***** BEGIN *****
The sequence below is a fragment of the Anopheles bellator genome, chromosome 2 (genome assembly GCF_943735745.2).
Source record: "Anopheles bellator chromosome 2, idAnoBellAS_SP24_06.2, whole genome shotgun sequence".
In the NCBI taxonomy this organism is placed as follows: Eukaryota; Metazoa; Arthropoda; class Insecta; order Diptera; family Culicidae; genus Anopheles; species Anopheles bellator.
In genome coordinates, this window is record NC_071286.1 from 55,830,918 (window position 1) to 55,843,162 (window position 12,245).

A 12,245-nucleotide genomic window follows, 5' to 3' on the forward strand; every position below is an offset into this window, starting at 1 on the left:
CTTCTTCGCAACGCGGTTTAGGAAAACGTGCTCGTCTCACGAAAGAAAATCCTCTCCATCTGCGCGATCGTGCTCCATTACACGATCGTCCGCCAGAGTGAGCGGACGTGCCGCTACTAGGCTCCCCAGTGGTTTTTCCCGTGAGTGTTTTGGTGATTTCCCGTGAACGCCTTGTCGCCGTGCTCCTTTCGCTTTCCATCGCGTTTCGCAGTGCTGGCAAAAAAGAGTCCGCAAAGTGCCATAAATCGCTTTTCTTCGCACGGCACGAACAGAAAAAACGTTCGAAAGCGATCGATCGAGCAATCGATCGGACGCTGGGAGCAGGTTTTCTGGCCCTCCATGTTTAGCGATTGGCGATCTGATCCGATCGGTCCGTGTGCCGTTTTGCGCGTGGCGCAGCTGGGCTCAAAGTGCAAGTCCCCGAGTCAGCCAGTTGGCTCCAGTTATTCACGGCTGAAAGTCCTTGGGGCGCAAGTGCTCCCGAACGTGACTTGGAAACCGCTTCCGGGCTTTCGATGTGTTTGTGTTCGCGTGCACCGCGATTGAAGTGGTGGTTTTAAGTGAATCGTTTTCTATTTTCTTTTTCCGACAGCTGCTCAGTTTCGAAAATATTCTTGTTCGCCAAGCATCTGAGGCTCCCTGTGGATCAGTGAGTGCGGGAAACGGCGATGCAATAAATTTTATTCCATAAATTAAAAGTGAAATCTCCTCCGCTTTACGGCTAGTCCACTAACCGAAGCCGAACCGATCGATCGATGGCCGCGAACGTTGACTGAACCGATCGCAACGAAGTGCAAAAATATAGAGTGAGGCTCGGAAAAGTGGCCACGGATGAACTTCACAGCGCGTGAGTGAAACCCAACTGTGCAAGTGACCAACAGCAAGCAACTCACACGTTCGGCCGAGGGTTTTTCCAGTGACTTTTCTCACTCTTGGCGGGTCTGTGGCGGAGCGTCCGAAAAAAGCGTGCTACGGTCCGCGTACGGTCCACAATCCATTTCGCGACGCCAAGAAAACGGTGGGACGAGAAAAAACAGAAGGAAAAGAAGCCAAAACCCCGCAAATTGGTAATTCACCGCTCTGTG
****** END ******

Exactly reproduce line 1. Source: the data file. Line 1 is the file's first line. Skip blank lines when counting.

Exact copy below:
The sequence below is a fragment of the Anopheles bellator genome, chromosome 2 (genome assembly GCF_943735745.2).